Being a family caregiver is certainly fulfilling and a way to give back to the senior who gave you so much during your lifetime.
However, it can be a source of stress for caregivers who are already stretched thin between their career and their family life.
Some researchers categorize caregiver stress as chronic stress experience because it is both a psychological and physical stress which occurs over extended periods of time.
Stress can impact the health of caregivers, so it is important to recognize it and do all you can to overcome the stressors in your life.
Impacts of Stress When Caregiving
Many family caregivers have firsthand experience of the impacts that providing care for older adults can have on them, both physically and emotionally.
Stress comes with the territory. Being stressed in no way changes our commitment to this role in the family.
Caregivers value their ability to nurture, support and facilitate the health and safety of their older adults. Your involvement usually allows senior loved ones to continue to live independently as they choose.
Physical effects of stress can occur for caregivers when these conditions are present:
- Poor quality of diet and lack of quality nutrition
- Failure to attend to their own preventive and routine medical health issues
- Feelings of distress and depression
- Advanced age
- Amount of time and complexity of hands-on personal care activity required by senior care recipient – for example, daily or more than 20 hours a week of personal care for ADLs or activities of daily living such as bathing, toileting, feeding, transferring, ambulation, etc.
- Extended duration in years of caregiving responsibilities – longer time involved in caring versus new-onset caring
- Caring for a person with dementia
- Lack of adequate sleep or regular physical activity
Caregiving stress can be manifested in frustration, exhaustion, anger, mood swings, feeling deserted or isolated, sadness, weight changes, pain, headaches, weakened immune systems, or illness.
Caregiver Stress Reducers
We know stress is inevitable when caring for others. How we cope with the everyday people and situations in our lives can make the difference between healthy caregiving and burnout.
Here are some ideas to help you adopt behaviors that will help you reduce your stress.
- Go to bed on time and get enough sleep.
- Say “No” to requests that won’t fit into your time schedule or that will compromise your mental health.
- Delegate tasks to capable others. It isn’t a failure to let others help you.
- Simplify and unclutter your life.
- Take one day at a time. Spread out big changes and difficult projects over time; don’t lump the hard things all together.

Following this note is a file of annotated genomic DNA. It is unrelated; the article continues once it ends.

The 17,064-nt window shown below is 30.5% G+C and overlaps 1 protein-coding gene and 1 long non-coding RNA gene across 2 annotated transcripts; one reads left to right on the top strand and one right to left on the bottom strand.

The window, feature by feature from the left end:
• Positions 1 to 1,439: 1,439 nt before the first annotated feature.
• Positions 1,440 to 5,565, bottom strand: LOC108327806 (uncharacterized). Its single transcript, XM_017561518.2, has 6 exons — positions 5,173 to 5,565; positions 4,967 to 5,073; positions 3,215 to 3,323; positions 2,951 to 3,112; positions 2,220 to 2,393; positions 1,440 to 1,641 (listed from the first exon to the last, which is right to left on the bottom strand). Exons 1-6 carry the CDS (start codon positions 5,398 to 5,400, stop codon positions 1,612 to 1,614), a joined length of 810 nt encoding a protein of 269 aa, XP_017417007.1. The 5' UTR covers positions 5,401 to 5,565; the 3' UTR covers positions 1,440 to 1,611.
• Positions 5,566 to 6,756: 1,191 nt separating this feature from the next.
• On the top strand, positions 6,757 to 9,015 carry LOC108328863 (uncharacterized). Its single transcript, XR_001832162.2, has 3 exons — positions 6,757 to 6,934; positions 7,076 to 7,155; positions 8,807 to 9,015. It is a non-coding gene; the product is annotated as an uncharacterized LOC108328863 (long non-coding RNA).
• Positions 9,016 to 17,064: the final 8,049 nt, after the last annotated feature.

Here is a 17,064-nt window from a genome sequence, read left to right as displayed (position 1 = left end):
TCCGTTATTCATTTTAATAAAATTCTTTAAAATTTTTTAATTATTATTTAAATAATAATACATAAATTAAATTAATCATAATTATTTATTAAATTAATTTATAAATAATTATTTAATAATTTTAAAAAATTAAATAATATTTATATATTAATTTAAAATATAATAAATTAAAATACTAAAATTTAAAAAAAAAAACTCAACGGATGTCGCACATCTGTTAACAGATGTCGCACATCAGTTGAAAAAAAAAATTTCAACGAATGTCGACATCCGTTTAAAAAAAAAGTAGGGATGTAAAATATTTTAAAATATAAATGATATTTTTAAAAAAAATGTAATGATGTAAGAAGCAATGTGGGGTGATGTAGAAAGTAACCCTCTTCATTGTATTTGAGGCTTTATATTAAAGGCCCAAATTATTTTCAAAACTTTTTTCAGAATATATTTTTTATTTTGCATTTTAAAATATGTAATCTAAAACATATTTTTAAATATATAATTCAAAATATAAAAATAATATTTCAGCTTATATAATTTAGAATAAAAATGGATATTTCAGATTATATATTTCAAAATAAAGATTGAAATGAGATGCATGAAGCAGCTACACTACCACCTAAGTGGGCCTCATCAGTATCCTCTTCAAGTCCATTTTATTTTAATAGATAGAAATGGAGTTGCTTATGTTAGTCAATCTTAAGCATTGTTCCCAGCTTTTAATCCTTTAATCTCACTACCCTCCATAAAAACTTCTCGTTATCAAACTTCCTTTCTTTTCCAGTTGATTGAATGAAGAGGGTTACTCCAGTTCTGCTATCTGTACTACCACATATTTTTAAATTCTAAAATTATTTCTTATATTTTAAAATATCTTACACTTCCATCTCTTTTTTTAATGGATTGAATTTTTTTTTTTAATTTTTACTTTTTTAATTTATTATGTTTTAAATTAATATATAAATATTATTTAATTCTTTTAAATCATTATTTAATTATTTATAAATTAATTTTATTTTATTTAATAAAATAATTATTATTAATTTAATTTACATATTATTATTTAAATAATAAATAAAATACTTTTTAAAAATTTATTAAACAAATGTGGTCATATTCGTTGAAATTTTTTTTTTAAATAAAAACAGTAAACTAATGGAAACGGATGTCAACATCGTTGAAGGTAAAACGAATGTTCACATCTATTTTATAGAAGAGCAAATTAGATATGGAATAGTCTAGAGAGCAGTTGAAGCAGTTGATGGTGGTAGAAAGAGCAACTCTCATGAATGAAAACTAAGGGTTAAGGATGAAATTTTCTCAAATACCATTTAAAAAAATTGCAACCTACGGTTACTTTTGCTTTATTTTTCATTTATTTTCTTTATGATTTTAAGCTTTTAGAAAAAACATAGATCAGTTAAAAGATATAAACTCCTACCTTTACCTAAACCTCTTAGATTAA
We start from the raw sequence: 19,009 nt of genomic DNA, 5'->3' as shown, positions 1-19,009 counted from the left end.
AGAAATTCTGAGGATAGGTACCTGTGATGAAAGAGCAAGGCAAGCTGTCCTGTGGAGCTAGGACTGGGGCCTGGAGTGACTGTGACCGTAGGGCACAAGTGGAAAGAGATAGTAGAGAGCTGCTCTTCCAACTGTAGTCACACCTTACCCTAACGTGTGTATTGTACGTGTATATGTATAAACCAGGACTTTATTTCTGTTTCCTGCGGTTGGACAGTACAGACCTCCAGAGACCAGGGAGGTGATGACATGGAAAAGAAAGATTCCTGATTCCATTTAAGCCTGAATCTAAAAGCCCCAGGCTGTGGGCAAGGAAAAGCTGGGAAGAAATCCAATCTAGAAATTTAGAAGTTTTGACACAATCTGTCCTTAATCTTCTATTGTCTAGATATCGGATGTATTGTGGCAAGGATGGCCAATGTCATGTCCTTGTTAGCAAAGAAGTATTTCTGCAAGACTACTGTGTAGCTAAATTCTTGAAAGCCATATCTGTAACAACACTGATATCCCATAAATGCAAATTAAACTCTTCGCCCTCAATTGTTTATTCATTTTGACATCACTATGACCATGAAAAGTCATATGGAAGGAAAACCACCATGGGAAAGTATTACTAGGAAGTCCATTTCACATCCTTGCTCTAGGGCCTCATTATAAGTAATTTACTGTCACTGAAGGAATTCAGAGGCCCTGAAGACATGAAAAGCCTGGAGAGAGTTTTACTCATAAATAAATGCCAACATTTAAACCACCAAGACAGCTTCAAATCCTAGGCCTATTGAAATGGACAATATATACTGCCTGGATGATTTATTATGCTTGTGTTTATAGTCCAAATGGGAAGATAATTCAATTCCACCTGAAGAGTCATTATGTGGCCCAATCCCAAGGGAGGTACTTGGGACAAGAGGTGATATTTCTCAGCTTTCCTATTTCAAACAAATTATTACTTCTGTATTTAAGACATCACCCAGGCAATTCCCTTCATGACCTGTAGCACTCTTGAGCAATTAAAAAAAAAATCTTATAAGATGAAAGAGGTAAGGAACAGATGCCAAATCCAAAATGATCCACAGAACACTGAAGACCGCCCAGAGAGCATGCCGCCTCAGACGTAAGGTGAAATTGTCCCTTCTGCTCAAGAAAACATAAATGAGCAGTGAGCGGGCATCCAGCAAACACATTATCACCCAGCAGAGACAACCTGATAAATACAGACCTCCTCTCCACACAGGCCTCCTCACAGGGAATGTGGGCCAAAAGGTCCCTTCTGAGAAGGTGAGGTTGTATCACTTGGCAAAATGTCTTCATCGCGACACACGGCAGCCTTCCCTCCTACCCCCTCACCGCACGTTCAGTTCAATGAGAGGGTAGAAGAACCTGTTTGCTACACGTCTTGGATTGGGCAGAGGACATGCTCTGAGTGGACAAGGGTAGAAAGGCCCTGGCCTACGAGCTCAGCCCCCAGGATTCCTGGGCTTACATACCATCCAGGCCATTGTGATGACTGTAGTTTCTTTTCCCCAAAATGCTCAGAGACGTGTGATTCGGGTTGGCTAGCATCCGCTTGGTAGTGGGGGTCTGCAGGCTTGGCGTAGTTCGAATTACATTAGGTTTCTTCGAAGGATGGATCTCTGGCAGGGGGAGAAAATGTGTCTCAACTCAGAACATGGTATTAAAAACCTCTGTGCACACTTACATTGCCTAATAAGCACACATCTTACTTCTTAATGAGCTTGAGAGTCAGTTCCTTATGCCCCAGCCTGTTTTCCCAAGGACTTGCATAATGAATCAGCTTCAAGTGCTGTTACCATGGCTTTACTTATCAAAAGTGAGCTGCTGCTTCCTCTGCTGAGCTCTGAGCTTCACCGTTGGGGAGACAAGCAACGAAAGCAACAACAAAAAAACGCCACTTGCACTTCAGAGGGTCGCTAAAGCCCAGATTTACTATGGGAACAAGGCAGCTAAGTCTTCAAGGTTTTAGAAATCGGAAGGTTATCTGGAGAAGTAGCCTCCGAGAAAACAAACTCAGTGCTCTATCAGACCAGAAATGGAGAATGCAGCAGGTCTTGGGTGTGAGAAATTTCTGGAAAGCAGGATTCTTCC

- Separate worries from concerns. If a situation is a concern, do what you can do and let go of the anxiety. If you can’t do anything about the situation, forget it.
- Have backups: an extra car key in your wallet, an extra house key buried in the garden, extra stamps, etc.
- K.M.S. (Keep Mouth Shut). This single piece of advice can prevent an enormous amount of trouble.
- Get enough exercise.
- Eat right.
- Get organized so everything has its place.
- Every day, find time alone. Relax and refresh.
- Having problems? Join a support group and/or see a counselor. Try to nip small problems in the bud.
- Remember that the shortest bridge between despair and hope is often a good night’s sleep.
- Laugh and Laugh some more!
- Develop a forgiving attitude – most people are doing the best they can just like you.
- Be kind to unkind people they probably need it the most.
- Talk less; listen more.
- Slow down!
- Every night before bed, think on one thing you’re grateful for that you’ve never been grateful for before.
These are just a few things you can do to release some of your caregiving stress.
There are other beneficial strategies that family caregivers can practice to cope with stress, such as meditation, yoga, massage therapy, hot baths, learning more shortcuts or techniques to make caring easier, scheduling time for yourself and things you enjoy, flexible work schedule, aroma therapy, and other relaxation tactics.
It is true that some stress can motivate us to react appropriately to situations with which we may be faced. However, long-term stress can result in health problems such as the chronic stress of caregiving.
Physical and mental health issues can make caregivers unable to continue to care for their seniors. That is why it is imperative to cope with stress.
Family caregivers can do anything they are called upon to accomplish, but they can’t do everything!